Monday 8 May 2023

Pipers Upton Cheyney Jalapeño & Dill

I first encountered Pipers Upton Cheyney Jalapeño & Dill several years ago, long before British Crisps came into existence. And you know what? They were delicious, unbelievably gorgeous in fact. Such a rich, strong dill flavour with a fresh, fiery and grassy aftertaste. It was a typical Pipers experience, flavour par excellence. But then there was a drought, a long hard drought where I singled to spot a single packet out in the wild. Luckily, last week, an unplanned diversion into a pub finally brought me face-to-face with this old favourite once again. So, would they live up to my memories?

That original packet of Pipers Upton Cheyney Jalapeño & Dill which I feasted upon, back in the mid-2010s, was purchased in a butchers in the city centre. A butchers long since lost to the onslaught of economic crises and coronavirus. Curiously, I hadn't seen any other packets for sale anywhere (although it appears that Sainsburys stock the 150g bag). But there are certain Pipers flavours that I see everywhere: Lye Cross Cheddar & Onion, Great Berwick Longhorn Beef and Anglesey Sea Salt Crisps. Perhaps this means the Upton Cheyney Jalapeño & Dill crisps simply aren't that popular?

Without delving deep into statistics and sales figures, I'm unlikely to get a definitive answer on their popularity. Instead, British Crisps will do what its best at. Or, at least, what it enjoys doing: savouring crisps from all over the land. Yes, I know that's every right minded person's passion, but not all of them write it down. And there are even some heathens, oddly healthy heathens, who turn their noses up at crisps. But I digress. I may not discover why I've failed to spot these crisps for so long, although I am due an eye test, but I can delve deep into the Upton Cheyney Jalapeño & Dill packet, which is delivered in a difficult to miss lemon-lime colour scheme, and let you know if you need to track them down.

Pipers are one of the benchmarks of quality, premium crisps. They rarely get things wrong. In fact, if they were to make a mistake, there would be a disturbance felt amongst crisp lovers across the nation. Imagine Obi-Wan Kenobi when Alderaan was destroyed, but more intense and melancholy. The colour of the packaging for this particular flavour is strangely garish, but it's not a mistake. Firstly, it stands out from half a mile away. And, secondly, it's a nice combination of the brilliant yellow of dill flowers mixed with the acid green stems of said herb.

Opening the pack reveals little aroma on the first, second and third sniffs aside from potatoes and salt. But, as I've quickly learned, this is no reason for the alarm bells to be dusted down. The crisps themselves are a delicately pale yellow colour, almost straw-like but undoubtedly more tasty, with tiny, dark green shreds of dill providing a haphazard pattern of colour. In terms of crunch, the Upton Cheyney Jalapeño & Dill give you a luxurious experience. Your teeth embark on a first-class, hassle-free journey which you barely realise is happening until the culmination of a satisfyingly clean snap.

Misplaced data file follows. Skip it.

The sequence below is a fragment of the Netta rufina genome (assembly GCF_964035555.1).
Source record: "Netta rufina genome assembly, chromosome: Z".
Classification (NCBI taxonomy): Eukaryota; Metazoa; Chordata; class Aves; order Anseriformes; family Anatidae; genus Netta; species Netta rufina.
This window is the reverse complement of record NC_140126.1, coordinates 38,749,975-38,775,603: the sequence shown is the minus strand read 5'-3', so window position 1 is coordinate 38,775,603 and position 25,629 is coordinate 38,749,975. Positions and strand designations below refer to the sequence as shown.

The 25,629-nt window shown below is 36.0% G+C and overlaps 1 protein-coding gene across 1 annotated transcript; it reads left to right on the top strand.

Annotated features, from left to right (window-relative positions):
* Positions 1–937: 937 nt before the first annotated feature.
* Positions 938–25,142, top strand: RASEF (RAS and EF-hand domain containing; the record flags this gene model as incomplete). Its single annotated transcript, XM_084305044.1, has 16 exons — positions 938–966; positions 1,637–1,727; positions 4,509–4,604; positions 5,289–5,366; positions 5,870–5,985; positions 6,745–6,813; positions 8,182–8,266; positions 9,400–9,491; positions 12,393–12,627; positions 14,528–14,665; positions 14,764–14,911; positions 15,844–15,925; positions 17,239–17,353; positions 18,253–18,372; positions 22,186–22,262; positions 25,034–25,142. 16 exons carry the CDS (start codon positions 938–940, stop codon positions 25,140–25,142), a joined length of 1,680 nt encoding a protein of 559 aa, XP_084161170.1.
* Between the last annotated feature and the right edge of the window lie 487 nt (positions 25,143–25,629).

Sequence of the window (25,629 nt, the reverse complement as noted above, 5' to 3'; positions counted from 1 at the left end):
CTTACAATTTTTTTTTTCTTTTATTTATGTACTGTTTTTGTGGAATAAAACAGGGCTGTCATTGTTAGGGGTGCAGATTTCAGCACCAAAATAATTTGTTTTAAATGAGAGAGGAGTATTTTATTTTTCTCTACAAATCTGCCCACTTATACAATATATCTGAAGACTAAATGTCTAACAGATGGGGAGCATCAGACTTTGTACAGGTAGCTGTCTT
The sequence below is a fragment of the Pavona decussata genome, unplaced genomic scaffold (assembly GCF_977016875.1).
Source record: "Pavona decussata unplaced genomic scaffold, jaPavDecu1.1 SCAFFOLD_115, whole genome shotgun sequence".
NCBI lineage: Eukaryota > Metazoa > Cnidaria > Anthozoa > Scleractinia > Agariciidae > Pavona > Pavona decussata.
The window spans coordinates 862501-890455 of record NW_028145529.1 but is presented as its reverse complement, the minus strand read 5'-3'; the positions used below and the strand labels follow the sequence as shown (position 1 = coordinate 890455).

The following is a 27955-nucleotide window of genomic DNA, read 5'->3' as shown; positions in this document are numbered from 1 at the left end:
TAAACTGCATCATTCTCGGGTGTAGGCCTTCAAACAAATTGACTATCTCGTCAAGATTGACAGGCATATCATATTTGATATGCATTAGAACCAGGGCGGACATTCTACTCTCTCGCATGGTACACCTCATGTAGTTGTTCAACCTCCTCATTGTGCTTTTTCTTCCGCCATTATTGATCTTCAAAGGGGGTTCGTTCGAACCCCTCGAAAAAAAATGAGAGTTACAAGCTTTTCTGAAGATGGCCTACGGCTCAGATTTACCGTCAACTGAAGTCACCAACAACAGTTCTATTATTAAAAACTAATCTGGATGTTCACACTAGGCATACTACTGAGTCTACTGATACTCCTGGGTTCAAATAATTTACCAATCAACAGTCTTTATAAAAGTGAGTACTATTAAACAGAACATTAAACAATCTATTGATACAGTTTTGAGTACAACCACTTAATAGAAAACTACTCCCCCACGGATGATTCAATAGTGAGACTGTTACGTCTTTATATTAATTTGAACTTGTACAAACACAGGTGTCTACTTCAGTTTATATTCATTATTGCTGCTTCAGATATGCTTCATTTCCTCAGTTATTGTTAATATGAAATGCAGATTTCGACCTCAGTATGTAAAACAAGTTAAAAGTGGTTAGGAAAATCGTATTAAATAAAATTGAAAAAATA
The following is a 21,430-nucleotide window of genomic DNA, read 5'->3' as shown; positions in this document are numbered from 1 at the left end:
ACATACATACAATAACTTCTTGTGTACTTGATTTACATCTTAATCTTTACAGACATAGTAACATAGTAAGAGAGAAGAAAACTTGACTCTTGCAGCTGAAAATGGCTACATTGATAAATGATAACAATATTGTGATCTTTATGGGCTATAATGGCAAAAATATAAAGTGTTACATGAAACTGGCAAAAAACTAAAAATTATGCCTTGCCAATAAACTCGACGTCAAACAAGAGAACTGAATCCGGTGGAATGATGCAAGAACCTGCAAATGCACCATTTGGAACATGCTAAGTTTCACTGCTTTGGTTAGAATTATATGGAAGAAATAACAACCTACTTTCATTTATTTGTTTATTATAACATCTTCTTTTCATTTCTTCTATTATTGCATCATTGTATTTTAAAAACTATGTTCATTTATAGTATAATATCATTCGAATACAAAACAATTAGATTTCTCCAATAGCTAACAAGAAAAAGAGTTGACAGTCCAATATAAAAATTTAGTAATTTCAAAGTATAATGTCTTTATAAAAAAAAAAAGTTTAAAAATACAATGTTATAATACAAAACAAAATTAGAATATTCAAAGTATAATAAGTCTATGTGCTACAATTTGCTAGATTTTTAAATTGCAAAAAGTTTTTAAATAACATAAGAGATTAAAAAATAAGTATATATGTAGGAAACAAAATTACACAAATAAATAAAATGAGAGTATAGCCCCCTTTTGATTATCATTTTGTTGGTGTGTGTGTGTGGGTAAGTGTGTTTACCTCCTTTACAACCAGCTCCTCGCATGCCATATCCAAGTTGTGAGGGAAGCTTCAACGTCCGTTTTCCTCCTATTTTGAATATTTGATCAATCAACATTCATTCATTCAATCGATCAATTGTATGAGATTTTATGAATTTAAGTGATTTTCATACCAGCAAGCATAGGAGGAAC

The flavour, which is why we're all here, is equally satisfying, yet devilishly deceptive as well. The grassy, citrussy taste of dill is the first thing to hit you, a shot of herby goodness which is quickly followed by a sweet onion fragrance and an acidic edge brought on by the white vinegar listed in the ingredients. This vinegar flavour, combined with the dill, briefly conjures up images of dill pickle. And, for anyone who's ever stepped foot in a McDonalds will know, this is a foodstuff known to induce toddler like tantrums in a heartbeat. Perhaps this is why I've struggled to track these crisps down, the consumer's fear of the dill pickle.

Regardless, and I love dill pickles anyway, it's time to take a look at the final flavour element in these crisps: the jalapeño, which comes from the Upton Cheyney chilli farm. At first, there's nothing. No evidence of chilli. But crisp snafflers beware, the jalapeño is there. It emerges slowly, seemingly from the back of the throat and builds into a crescendo of heat for a good 20 seconds. It's a mild heat, of course, nothing like a Carolina Reaper chill, but it did leave my nose running, along with a much welcomed endorphin rush. With the dill, it goes perfectly, serving up an intense and fresh burst of savoury heat.

Again, Pipers have come up trumps with another top-tier crisp with their Upton Cheyney Jalapeño & Dill variety. It doesn't seem to have quite as intense a dill flavour as I remember, but that's most likely my memory playing tricks. Regardless of any rose tinted memories I have, these crisps are undeniably brilliant. The flavours are delicate and complex and complemented perfectly by the way in which their fiery core emerges. And, as long as I can find them, I'll be buying packet after packet.

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